Tertiary lymphoid structures (TLSs) form under chronic inflammation in some tumors and have been associated with favorable prognosis and clinical benefit in response to therapy. In this review, Sautes-Fridman et al. describe the formation, composition, structure, and function of TLSs in primary and metastatic tumors. Current research is aimed at understanding how TLSs promote tumor antigen presentation, T and B cell maturation and infiltration into tumors, and antibody production. Efforts to induce TLSs include the use of chemokines, cytokines, antibodies, antigen-presenting cells, and synthetic scaffolds.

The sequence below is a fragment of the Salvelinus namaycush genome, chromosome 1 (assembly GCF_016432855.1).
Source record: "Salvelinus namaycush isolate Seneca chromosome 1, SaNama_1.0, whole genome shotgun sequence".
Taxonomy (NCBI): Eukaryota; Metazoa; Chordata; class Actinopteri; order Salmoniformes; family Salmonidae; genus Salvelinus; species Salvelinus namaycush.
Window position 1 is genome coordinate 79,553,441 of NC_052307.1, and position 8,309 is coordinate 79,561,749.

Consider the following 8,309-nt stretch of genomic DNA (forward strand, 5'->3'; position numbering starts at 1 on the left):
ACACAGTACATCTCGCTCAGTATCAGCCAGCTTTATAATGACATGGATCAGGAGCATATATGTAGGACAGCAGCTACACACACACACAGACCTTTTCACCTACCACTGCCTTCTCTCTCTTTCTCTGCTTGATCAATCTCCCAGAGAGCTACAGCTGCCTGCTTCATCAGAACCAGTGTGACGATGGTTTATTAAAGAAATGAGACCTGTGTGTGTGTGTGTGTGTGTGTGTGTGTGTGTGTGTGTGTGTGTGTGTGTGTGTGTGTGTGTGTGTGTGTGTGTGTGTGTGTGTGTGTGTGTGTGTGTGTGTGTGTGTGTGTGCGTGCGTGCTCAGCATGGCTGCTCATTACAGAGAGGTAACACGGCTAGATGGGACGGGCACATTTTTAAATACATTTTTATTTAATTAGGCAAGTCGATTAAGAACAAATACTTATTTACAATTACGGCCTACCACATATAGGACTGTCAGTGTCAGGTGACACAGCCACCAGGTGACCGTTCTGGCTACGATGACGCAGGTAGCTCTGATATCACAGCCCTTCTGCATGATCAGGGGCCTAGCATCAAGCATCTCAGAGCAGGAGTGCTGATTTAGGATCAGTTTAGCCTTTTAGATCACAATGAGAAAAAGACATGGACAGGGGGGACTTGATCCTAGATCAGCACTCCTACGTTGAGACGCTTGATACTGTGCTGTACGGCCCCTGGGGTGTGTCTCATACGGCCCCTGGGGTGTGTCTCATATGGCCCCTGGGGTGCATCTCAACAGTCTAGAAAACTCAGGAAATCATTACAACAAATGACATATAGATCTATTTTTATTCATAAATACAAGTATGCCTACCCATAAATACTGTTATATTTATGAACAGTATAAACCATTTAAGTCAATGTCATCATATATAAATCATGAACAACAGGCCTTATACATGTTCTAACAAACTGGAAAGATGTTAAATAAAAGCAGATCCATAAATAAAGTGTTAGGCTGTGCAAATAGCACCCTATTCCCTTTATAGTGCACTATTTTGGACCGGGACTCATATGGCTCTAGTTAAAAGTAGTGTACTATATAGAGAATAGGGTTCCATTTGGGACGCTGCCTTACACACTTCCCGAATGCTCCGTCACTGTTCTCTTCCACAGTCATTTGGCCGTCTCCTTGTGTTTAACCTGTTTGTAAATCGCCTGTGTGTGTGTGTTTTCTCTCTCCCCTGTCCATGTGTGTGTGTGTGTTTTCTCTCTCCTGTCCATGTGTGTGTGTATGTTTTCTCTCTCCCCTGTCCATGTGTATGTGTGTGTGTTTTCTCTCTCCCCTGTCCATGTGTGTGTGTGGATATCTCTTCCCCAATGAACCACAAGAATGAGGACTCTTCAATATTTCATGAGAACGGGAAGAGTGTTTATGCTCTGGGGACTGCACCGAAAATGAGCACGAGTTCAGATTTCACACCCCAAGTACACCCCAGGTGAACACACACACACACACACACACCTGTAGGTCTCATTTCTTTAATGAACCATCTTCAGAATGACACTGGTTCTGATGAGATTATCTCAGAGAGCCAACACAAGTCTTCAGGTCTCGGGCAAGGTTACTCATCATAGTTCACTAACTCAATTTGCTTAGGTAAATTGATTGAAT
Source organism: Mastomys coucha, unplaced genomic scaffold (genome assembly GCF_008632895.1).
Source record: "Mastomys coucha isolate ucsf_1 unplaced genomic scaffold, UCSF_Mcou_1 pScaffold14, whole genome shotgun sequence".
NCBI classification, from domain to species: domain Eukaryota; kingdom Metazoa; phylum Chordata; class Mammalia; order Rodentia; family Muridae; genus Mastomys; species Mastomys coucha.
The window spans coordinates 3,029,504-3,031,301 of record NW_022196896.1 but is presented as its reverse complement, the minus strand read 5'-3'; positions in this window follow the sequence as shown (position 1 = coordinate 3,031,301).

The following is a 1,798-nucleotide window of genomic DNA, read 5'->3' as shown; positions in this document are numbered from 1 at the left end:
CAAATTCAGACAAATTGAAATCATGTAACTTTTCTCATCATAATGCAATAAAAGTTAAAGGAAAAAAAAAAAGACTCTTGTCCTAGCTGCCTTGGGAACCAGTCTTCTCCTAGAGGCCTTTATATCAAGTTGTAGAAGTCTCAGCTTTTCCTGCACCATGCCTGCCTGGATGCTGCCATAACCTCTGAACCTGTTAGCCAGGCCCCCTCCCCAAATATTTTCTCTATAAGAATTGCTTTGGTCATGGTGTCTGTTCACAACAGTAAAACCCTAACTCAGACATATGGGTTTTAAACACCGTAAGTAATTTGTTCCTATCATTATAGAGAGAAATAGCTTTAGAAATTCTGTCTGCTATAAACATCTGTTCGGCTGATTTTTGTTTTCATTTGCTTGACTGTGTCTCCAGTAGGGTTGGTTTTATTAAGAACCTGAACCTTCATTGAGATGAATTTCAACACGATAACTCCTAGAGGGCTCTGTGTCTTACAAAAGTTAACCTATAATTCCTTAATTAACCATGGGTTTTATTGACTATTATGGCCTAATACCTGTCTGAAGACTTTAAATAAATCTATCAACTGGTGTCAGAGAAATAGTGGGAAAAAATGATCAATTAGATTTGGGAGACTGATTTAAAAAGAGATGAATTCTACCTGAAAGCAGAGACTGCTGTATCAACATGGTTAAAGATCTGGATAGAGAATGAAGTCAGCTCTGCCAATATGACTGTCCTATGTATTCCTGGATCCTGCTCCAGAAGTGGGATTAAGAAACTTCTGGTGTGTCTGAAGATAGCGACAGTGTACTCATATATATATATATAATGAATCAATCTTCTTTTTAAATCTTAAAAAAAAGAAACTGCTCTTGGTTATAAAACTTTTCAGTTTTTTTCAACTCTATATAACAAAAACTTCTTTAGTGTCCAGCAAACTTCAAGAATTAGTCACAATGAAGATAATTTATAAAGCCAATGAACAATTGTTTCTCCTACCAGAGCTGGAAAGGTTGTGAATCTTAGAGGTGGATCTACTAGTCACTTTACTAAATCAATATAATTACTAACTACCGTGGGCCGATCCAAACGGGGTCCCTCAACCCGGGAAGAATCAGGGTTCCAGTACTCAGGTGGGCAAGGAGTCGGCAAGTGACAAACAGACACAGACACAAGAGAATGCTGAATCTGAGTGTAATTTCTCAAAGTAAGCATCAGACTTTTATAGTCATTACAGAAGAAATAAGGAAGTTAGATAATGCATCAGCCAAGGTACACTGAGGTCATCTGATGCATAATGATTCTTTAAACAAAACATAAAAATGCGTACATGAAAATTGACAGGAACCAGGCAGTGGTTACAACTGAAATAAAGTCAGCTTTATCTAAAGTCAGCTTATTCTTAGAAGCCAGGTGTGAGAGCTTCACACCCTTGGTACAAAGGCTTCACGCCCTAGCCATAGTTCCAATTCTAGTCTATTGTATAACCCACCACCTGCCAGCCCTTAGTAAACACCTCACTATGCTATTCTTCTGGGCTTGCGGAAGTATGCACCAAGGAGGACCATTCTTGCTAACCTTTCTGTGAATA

Tertiary lymphoid structures (TLSs) are ectopic lymphoid organs that develop in non-lymphoid tissues at sites of chronic inflammation including tumours. Key common characteristics between secondary lymphoid organogenesis and TLS neogenesis have been identified. TLSs exist under different maturation states in tumours, culminating in germinal centre formation. The mechanisms that underlie the role of TLSs in the adaptive antitumour immune response are being deciphered. The description of the correlation between TLS presence and clinical benefit in patients with cancer, suggesting that TLSs could be a prognostic and predictive factor, has drawn strong interest into investigating the role of TLSs in tumours. A current major challenge is to exploit TLSs to promote lymphocyte infiltration, activation by tumour antigens and differentiation to increase the antitumour immune response. Several approaches are being developed using chemokines, cytokines, antibodies, antigen-presenting cells or synthetic scaffolds to induce TLS formation. Strategies aiming to induce TLS neogenesis in immune-low tumours and in immune-high tumours, in this case, in combination with therapeutic agents dampening the inflammatory environment and/or with immune checkpoint inhibitors, represent promising avenues for cancer treatment.